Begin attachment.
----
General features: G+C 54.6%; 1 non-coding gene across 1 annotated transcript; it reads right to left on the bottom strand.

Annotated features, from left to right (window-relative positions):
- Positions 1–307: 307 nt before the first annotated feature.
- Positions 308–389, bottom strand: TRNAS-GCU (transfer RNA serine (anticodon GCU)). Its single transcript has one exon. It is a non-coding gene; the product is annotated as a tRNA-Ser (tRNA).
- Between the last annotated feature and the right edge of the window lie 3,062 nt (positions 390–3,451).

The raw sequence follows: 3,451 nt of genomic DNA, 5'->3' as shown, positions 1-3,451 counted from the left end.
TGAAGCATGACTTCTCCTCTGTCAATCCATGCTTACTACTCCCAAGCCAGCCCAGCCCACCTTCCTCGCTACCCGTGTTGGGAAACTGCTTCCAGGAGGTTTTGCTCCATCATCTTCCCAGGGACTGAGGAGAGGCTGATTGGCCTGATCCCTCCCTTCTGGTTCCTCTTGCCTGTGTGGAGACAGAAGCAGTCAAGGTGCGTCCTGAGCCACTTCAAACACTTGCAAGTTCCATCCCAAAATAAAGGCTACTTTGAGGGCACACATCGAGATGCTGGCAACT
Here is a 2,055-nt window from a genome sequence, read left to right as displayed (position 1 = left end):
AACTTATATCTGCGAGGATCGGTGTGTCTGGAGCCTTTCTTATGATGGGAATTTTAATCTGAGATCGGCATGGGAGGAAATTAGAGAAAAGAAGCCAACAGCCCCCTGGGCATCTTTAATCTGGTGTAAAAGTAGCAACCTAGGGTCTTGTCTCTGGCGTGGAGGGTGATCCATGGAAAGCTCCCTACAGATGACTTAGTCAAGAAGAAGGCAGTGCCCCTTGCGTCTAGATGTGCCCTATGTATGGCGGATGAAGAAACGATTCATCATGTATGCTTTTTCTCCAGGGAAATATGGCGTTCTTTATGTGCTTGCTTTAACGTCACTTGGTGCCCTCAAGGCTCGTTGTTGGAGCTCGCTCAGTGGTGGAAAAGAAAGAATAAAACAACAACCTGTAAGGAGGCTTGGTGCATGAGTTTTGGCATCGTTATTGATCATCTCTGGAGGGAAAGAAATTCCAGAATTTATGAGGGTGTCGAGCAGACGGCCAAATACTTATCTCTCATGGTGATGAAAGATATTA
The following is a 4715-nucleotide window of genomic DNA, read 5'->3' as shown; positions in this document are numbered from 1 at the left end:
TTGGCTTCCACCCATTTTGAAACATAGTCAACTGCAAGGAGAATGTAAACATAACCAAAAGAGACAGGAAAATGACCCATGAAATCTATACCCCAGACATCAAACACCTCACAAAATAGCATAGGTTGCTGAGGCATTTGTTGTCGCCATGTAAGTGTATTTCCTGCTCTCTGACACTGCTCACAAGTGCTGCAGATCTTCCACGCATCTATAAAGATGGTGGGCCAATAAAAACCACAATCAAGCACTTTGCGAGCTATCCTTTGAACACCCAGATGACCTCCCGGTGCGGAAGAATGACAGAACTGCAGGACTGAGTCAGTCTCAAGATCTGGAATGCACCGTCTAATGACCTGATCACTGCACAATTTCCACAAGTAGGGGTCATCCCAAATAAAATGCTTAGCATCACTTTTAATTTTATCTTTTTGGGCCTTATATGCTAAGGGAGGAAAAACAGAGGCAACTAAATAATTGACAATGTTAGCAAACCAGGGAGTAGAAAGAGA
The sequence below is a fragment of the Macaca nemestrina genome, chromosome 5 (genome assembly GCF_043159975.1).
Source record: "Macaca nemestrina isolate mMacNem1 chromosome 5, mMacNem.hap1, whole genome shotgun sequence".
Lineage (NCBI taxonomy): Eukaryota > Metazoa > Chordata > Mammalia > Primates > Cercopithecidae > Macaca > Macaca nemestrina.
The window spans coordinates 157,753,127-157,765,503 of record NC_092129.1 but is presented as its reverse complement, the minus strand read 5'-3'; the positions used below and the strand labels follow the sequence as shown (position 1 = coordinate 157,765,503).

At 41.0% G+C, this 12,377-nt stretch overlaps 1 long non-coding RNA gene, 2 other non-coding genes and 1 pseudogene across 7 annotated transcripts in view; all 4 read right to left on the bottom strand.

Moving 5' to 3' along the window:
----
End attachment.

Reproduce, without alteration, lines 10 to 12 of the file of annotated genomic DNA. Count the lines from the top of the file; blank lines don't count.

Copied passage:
The following is a 4715-nucleotide window of genomic DNA, read 5'->3' as shown; positions in this document are numbered from 1 at the left end:
TTGGCTTCCACCCATTTTGAAACATAGTCAACTGCAAGGAGAATGTAAACATAACCAAAAGAGACAGGAAAATGACCCATGAAATCTATACCCCAGACATCAAACACCTCACAAAATAGCATAGGTTGCTGAGGCATTTGTTGTCGCCATGTAAGTGTATTTCCTGCTCTCTGACACTGCTCACAAGTGCTGCAGATCTTCCACGCATCTATAAAGATGGTGGGCCAATAAAAACCACAATCAAGCACTTTGCGAGCTATCCTTTGAACACCCAGATGACCTCCCGGTGCGGAAGAATGACAGAACTGCAGGACTGAGTCAGTCTCAAGATCTGGAATGCACCGTCTAATGACCTGATCACTGCACAATTTCCACAAGTAGGGGTCATCCCAAATAAAATGCTTAGCATCACTTTTAATTTTATCTTTTTGGGCCTTATATGCTAAGGGAGGAAAAACAGAGGCAACTAAATAATTGACAATGTTAGCAAACCAGGGAGTAGAAAGAGA
The sequence below is a fragment of the Macaca nemestrina genome, chromosome 5 (genome assembly GCF_043159975.1).